Using immutable values makes it easier to write code without side effects, reduces the likelihood of concurrency bugs, and can make code easier to read and understand. Scala separates the concept of a val from a var. A val in Scala is like a final variable in Java: once a value has been set, it can not be changed. In Java, you have to add the final keyword to a variable declaration to make it immutable. In Scala, you have to use either var or val. This forces you to think about that choice, and since it is just as easy to type val as var, there is little reason not to do so if you don't think the value should change. Sure, you can just add final in Java, but the language does not encourage you to think about that detail, and the default is for everything to be mutable.

Referential Transparency (No Side Effects)

To take a paragraph from one of my previous posts:
Referential transparency is a phrase from the functional programming world which means, basically, "no side effects". Side effects include reading any state which is not passed in as an argument or setting any state which is not part of what is passed back as an argument. If a function is referentially transparent, then a call to that function with a specific set of values as arguments will always return exactly the same value.
Functions with side effects are harder to test, harder to reason about, and in general harder to get right. As you compose functions with side effects, the side effects tend to accumulate, making the composed function even more difficult to get right.

In imperative languages such as Java the natural way of writing many functions is to use variables (mutable data) and loops. In functional languages there are other ways things are more typically done, including the use of recursion and higher order functions, that don't require the use of mutable variables.

In object-oriented languages objects may contain state (mutable instance data) as well as data. When a method uses mutable instance data, it now has side effects, with all of the additional considerations that requires.

It is almost inherent in the nature of object oriented languages to encourage the use of instance state data. But because Scala has one foot in the functional language community, if you learn Scala you will also be drawn into that community and will learn some techniques for writing code without side effects and the advantages of doing so.

Actor Concurrency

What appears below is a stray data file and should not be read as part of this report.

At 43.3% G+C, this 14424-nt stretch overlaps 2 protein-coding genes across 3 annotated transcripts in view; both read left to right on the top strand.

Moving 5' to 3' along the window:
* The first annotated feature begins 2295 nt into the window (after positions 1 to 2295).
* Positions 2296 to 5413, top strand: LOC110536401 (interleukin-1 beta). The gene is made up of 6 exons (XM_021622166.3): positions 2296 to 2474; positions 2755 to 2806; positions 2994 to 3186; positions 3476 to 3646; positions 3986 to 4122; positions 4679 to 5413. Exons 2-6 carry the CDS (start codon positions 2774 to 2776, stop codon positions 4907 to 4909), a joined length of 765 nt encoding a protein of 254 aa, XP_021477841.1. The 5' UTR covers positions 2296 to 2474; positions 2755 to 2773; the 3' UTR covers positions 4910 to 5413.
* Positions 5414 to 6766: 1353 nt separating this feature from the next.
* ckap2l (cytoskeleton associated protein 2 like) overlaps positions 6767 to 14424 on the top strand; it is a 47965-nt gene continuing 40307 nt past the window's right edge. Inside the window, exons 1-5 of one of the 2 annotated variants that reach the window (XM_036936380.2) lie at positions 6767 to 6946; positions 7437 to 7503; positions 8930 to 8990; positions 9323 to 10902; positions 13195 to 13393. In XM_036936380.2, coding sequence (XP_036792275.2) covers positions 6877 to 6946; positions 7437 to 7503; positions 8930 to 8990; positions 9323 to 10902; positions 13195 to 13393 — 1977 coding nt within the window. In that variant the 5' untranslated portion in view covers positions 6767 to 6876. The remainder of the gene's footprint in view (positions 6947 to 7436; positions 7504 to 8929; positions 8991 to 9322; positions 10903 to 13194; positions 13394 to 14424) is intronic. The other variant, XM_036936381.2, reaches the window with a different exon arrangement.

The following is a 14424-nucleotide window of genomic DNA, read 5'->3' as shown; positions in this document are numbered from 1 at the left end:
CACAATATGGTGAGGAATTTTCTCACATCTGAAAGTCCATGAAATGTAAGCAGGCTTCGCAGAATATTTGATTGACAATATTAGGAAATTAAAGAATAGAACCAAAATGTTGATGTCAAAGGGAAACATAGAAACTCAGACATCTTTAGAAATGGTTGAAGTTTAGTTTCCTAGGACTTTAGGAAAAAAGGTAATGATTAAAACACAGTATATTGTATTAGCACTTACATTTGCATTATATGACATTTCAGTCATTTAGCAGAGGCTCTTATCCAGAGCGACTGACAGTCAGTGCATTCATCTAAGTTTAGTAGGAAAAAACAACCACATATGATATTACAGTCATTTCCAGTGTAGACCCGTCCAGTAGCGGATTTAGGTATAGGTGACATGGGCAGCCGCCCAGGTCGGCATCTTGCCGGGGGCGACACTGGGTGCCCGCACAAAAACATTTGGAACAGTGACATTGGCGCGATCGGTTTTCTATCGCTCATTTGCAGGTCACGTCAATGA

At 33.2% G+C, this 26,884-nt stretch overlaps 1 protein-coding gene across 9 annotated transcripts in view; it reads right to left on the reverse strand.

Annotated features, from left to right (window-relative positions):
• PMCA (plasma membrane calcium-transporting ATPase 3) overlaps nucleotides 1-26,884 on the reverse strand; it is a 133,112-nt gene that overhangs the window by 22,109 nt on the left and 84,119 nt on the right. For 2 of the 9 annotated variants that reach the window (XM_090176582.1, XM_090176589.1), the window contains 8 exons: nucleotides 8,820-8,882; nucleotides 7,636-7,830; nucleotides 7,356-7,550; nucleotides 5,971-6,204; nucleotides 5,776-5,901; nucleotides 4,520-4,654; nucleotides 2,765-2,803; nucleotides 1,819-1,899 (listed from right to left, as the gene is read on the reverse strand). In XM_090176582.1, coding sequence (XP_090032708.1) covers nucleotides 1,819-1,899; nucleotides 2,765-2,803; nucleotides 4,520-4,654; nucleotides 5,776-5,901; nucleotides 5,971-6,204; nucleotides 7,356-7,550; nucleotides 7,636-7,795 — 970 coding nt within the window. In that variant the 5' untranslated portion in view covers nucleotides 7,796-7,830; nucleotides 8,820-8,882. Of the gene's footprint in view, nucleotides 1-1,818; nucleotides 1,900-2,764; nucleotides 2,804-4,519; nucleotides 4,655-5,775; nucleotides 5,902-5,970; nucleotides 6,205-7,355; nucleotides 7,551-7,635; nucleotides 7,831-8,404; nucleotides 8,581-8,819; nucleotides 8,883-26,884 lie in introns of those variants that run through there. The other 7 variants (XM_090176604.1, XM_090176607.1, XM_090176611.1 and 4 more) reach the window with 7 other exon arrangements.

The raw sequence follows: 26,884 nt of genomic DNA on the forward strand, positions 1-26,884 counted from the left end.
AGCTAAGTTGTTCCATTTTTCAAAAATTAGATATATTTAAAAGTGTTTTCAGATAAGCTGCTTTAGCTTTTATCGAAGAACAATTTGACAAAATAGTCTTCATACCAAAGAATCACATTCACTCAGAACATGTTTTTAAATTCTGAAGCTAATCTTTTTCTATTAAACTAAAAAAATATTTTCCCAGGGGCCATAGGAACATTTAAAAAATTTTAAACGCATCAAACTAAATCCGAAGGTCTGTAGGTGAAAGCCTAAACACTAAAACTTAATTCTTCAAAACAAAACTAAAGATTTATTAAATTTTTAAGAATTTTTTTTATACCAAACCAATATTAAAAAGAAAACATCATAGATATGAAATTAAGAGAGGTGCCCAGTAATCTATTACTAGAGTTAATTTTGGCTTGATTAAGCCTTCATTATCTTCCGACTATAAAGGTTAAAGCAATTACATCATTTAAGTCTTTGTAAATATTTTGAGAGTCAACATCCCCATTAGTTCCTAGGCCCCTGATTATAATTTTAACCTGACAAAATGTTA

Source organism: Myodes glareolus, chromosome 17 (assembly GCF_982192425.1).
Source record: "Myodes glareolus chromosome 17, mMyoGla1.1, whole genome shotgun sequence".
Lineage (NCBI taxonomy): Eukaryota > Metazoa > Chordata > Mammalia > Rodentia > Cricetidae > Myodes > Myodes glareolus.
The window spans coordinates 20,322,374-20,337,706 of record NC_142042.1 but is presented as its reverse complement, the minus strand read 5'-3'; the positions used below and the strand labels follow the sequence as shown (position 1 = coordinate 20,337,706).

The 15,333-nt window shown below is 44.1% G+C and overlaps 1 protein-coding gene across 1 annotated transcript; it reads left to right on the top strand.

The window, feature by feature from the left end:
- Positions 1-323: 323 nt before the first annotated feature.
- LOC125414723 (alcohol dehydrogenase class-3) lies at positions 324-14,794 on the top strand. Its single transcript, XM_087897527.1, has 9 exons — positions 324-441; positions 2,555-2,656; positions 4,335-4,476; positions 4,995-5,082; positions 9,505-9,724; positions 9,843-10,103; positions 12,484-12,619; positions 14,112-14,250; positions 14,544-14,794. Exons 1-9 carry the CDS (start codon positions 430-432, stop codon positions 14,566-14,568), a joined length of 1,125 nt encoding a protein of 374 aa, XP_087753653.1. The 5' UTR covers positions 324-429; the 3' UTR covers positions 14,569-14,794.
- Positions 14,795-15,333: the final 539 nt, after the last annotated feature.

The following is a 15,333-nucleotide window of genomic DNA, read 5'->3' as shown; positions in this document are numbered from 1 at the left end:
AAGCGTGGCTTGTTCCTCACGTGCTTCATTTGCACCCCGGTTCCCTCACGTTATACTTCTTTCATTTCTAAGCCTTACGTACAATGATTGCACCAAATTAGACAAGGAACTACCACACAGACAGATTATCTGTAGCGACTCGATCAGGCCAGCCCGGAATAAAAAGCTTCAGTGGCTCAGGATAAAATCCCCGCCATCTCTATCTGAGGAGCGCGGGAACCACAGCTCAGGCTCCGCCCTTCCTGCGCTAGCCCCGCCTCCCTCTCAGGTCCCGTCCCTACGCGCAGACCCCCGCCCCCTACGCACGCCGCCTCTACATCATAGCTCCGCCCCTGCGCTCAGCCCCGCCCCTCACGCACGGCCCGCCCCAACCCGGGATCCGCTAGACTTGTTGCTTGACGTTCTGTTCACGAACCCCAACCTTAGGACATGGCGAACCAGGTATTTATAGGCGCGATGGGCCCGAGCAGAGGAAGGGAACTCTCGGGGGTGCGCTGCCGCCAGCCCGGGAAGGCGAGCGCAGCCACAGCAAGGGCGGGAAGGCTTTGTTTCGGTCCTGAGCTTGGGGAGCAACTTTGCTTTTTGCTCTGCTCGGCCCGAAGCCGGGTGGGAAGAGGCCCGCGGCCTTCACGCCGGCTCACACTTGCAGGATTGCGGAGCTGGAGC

Writing correct concurrent code is hard. Java made it easier to do by introducing monitors and building thread control and synchronization into the language. (As a commentary on how hard it is to get concurrency right, even in the original Java Language Specification they did not quite get it right, and had to redefine the memory model with JSR-133 for Java 1.5).

With Java's threads and the synchronized keyword it is easier to write code that doesn't corrupt data due to simultaneous access by multiple threads, as long as you are careful to synchronize all access to shared data.

The monitors that are used for synchronization are external to the methods that lock on them, which means any method that uses synchronized is not referentially transparent (it has the side effect of locking the monitor, which is visible outside the function while the function is running), which in turn implies that functions that use synchronized are harder to compose.

In fact, this is precisely the case: the more functions you compose that use synchronized, the more likely you are to run into a deadlock problem, which is an undesired interaction between those side-effects of the functions. The Java thread/monitor model works well enough for a small number of threads dealing with a very small number of shared objects, but it is very difficult to manage a large program with many simultaneous threads accessing multiple shared objects.

Scala supports the Java approach to concurrency using threads and synchronized, but it also provides another model for concurrency that scales up much better: the Actor model. Actors are a message-passing concurrency mechanism borrowed from Erlang, a language designed for high concurrency.